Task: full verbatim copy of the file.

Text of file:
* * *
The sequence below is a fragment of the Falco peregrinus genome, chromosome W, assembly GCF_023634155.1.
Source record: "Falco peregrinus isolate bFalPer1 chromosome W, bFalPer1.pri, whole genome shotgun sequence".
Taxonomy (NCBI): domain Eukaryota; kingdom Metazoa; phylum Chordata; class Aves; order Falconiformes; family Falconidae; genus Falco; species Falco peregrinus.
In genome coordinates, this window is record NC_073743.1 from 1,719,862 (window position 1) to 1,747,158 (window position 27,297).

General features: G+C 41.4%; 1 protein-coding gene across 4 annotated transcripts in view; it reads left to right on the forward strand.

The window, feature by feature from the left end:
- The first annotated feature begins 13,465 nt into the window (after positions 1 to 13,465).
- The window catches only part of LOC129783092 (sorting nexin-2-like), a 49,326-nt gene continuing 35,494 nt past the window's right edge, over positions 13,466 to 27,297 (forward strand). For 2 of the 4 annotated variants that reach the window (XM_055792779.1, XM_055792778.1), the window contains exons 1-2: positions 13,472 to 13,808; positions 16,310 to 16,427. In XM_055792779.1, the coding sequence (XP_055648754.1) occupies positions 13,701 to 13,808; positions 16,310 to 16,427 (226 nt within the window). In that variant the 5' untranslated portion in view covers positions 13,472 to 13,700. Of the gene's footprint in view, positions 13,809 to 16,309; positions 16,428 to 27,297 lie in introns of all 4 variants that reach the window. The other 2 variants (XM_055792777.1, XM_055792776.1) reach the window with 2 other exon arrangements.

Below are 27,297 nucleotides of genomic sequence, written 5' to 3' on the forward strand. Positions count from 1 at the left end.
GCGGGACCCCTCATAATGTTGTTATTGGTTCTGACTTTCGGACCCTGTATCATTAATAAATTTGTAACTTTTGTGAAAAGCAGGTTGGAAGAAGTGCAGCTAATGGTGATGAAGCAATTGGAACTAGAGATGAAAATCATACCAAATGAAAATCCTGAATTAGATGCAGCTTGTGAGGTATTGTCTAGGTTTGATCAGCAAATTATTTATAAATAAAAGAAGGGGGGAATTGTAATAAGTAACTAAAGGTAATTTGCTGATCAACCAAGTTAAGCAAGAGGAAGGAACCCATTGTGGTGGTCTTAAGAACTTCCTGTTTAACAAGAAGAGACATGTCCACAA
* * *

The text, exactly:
The sequence below is a fragment of the Falco peregrinus genome, chromosome W, assembly GCF_023634155.1.
Source record: "Falco peregrinus isolate bFalPer1 chromosome W, bFalPer1.pri, whole genome shotgun sequence".
Taxonomy (NCBI): domain Eukaryota; kingdom Metazoa; phylum Chordata; class Aves; order Falconiformes; family Falconidae; genus Falco; species Falco peregrinus.
In genome coordinates, this window is record NC_073743.1 from 1,719,862 (window position 1) to 1,747,158 (window position 27,297).

General features: G+C 41.4%; 1 protein-coding gene across 4 annotated transcripts in view; it reads left to right on the forward strand.

The window, feature by feature from the left end:
- The first annotated feature begins 13,465 nt into the window (after positions 1 to 13,465).
- The window catches only part of LOC129783092 (sorting nexin-2-like), a 49,326-nt gene continuing 35,494 nt past the window's right edge, over positions 13,466 to 27,297 (forward strand). For 2 of the 4 annotated variants that reach the window (XM_055792779.1, XM_055792778.1), the window contains exons 1-2: positions 13,472 to 13,808; positions 16,310 to 16,427. In XM_055792779.1, the coding sequence (XP_055648754.1) occupies positions 13,701 to 13,808; positions 16,310 to 16,427 (226 nt within the window). In that variant the 5' untranslated portion in view covers positions 13,472 to 13,700. Of the gene's footprint in view, positions 13,809 to 16,309; positions 16,428 to 27,297 lie in introns of all 4 variants that reach the window. The other 2 variants (XM_055792777.1, XM_055792776.1) reach the window with 2 other exon arrangements.

Below are 27,297 nucleotides of genomic sequence, written 5' to 3' on the forward strand. Positions count from 1 at the left end.
GCGGGACCCCTCATAATGTTGTTATTGGTTCTGACTTTCGGACCCTGTATCATTAATAAATTTGTAACTTTTGTGAAAAGCAGGTTGGAAGAAGTGCAGCTAATGGTGATGAAGCAATTGGAACTAGAGATGAAAATCATACCAAATGAAAATCCTGAATTAGATGCAGCTTGTGAGGTATTGTCTAGGTTTGATCAGCAAATTATTTATAAATAAAAGAAGGGGGGAATTGTAATAAGTAACTAAAGGTAATTTGCTGATCAACCAAGTTAAGCAAGAGGAAGGAACCCATTGTGGTGGTCTTAAGAACTTCCTGTTTAACAAGAAGAGACATGTCCACAA